EVERETT, Joseph Hague (?1776-1853), of Biddesden House, nr. Andover, Hants.
Available from Boydell and Brewer
Family and Education
b. ?1776, 1st s. of Thomas Everett* by w. Martha née Dockson. educ. Wandsworth sch.; St. John’s, Camb. 10 Apr. 1795, aged 18; I. Temple 1795. m. 15 July 1802, Margaret, da. and coh. of ‘the late Major’ Cook,1 6s. 4da. suc. fa. 1810.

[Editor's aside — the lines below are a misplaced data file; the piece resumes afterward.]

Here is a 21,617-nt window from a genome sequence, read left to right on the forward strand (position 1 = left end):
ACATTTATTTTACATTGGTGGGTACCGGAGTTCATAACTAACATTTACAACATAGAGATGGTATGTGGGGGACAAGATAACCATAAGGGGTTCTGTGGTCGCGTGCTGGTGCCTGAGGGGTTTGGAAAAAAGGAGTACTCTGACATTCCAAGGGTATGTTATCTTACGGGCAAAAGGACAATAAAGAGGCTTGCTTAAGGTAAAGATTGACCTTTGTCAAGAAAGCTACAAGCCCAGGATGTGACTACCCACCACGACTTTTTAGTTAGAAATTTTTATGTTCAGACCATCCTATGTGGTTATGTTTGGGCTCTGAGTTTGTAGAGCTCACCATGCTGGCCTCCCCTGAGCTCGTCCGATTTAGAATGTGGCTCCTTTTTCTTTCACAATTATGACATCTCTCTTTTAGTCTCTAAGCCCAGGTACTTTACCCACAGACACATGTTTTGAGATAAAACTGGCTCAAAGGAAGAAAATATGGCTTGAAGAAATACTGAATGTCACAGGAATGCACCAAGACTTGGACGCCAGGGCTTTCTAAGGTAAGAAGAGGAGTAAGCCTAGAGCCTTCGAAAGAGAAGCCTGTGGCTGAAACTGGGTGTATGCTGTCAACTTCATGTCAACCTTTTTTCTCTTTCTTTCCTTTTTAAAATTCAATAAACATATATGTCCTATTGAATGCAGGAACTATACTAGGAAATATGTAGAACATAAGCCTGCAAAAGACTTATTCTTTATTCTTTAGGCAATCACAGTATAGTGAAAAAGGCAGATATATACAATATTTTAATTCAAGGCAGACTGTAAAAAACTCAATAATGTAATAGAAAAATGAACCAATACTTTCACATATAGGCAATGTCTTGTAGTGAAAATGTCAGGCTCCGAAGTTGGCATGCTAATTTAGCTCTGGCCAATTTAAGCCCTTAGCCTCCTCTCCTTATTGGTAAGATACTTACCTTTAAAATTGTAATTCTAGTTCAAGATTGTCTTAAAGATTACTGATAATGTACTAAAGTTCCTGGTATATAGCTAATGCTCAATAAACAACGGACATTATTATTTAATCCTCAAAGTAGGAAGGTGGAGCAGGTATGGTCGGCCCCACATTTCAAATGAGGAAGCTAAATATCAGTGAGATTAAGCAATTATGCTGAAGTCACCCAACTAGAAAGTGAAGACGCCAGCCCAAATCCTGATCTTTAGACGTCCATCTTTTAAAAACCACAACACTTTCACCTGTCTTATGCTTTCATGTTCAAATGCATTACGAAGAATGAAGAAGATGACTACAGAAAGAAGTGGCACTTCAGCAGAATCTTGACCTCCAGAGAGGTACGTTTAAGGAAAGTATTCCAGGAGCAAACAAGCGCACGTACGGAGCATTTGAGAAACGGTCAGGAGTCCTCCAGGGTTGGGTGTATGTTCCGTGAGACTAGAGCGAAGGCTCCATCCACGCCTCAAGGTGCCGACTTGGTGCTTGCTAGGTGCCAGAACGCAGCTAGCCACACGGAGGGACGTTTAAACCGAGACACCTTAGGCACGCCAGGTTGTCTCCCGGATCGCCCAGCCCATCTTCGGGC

Everett became a junior partner in his father’s banking house in Mansion House Street, London in 1801.2 On coming into his inheritance in 1810 he succeeded also to his father’s seat in Parliament, but his conduct was at variance with his father’s. The latter, shortly before he died, had supported Perceval’s ministry on the address and the Scheldt question, January 1810. Everett proceeded to vote with the opposition majority on Lord Chatham’s conduct, 5 Mar., and in their minority on the Scheldt resolutions, 30 Mar. The Whigs were hopeful of him. On 5 Apr. he voted against Burdett’s imprisonment, but he was in the ministerial majority against the release of the radical Gale Jones on 16 Apr. No speech and no further vote of his is known and it is open to question whether the Whigs were right in supposing him one of their absent supporters in the Regency debates in January 1811. In April 1811 he disposed of his seat to Lord Headley, a supporter of administration, for the rest of that Parliament. He was again returned in 1812, but at the meeting of Parliament again disposed of his seat and did not subsequently seek re-election. He lost his moiety of Ludgershall when it was disfranchised in 1832. Everett died 7 May 1853.